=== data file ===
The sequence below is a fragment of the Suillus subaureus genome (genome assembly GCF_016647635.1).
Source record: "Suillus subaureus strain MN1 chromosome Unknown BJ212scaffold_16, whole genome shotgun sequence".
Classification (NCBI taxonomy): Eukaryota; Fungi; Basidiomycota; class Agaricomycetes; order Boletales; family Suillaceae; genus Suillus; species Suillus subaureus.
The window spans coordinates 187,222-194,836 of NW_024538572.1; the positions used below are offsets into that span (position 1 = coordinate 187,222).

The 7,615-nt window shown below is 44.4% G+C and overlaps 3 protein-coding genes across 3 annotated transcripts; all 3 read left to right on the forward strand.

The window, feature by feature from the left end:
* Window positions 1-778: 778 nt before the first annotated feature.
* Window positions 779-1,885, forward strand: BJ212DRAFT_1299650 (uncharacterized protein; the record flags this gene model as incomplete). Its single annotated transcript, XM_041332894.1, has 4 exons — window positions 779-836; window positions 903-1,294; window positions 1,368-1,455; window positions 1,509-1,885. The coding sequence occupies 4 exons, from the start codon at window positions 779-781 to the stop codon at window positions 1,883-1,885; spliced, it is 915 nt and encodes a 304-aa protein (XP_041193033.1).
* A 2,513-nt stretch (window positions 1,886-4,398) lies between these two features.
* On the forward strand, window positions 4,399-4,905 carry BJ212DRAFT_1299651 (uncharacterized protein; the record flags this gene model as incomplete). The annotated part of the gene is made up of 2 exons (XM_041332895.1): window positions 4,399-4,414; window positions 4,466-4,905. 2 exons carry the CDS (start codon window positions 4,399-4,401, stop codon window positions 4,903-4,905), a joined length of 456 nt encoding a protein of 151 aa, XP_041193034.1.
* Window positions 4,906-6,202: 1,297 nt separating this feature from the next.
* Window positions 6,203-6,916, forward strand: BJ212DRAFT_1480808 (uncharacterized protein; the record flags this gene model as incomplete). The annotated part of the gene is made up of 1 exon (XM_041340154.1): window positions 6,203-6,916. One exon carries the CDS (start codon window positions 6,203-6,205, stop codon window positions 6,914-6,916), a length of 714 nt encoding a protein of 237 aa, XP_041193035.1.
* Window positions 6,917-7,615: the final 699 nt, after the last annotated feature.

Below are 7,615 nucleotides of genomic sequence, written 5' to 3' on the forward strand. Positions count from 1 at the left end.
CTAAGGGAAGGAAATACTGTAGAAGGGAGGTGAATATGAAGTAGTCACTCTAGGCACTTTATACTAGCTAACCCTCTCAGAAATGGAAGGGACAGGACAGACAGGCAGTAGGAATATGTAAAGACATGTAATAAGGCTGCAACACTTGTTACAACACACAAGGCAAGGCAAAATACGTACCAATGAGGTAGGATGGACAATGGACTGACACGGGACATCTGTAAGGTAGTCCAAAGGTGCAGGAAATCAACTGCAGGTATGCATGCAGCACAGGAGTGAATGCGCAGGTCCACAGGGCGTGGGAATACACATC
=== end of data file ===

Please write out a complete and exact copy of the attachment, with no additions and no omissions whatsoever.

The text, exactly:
The sequence below is a fragment of the Suillus subaureus genome (genome assembly GCF_016647635.1).
Source record: "Suillus subaureus strain MN1 chromosome Unknown BJ212scaffold_16, whole genome shotgun sequence".
Classification (NCBI taxonomy): Eukaryota; Fungi; Basidiomycota; class Agaricomycetes; order Boletales; family Suillaceae; genus Suillus; species Suillus subaureus.
The window spans coordinates 187,222-194,836 of NW_024538572.1; the positions used below are offsets into that span (position 1 = coordinate 187,222).

The 7,615-nt window shown below is 44.4% G+C and overlaps 3 protein-coding genes across 3 annotated transcripts; all 3 read left to right on the forward strand.

The window, feature by feature from the left end:
* Window positions 1-778: 778 nt before the first annotated feature.
* Window positions 779-1,885, forward strand: BJ212DRAFT_1299650 (uncharacterized protein; the record flags this gene model as incomplete). Its single annotated transcript, XM_041332894.1, has 4 exons — window positions 779-836; window positions 903-1,294; window positions 1,368-1,455; window positions 1,509-1,885. The coding sequence occupies 4 exons, from the start codon at window positions 779-781 to the stop codon at window positions 1,883-1,885; spliced, it is 915 nt and encodes a 304-aa protein (XP_041193033.1).
* A 2,513-nt stretch (window positions 1,886-4,398) lies between these two features.
* On the forward strand, window positions 4,399-4,905 carry BJ212DRAFT_1299651 (uncharacterized protein; the record flags this gene model as incomplete). The annotated part of the gene is made up of 2 exons (XM_041332895.1): window positions 4,399-4,414; window positions 4,466-4,905. 2 exons carry the CDS (start codon window positions 4,399-4,401, stop codon window positions 4,903-4,905), a joined length of 456 nt encoding a protein of 151 aa, XP_041193034.1.
* Window positions 4,906-6,202: 1,297 nt separating this feature from the next.
* Window positions 6,203-6,916, forward strand: BJ212DRAFT_1480808 (uncharacterized protein; the record flags this gene model as incomplete). The annotated part of the gene is made up of 1 exon (XM_041340154.1): window positions 6,203-6,916. One exon carries the CDS (start codon window positions 6,203-6,205, stop codon window positions 6,914-6,916), a length of 714 nt encoding a protein of 237 aa, XP_041193035.1.
* Window positions 6,917-7,615: the final 699 nt, after the last annotated feature.

Below are 7,615 nucleotides of genomic sequence, written 5' to 3' on the forward strand. Positions count from 1 at the left end.
CTAAGGGAAGGAAATACTGTAGAAGGGAGGTGAATATGAAGTAGTCACTCTAGGCACTTTATACTAGCTAACCCTCTCAGAAATGGAAGGGACAGGACAGACAGGCAGTAGGAATATGTAAAGACATGTAATAAGGCTGCAACACTTGTTACAACACACAAGGCAAGGCAAAATACGTACCAATGAGGTAGGATGGACAATGGACTGACACGGGACATCTGTAAGGTAGTCCAAAGGTGCAGGAAATCAACTGCAGGTATGCATGCAGCACAGGAGTGAATGCGCAGGTCCACAGGGCGTGGGAATACACATC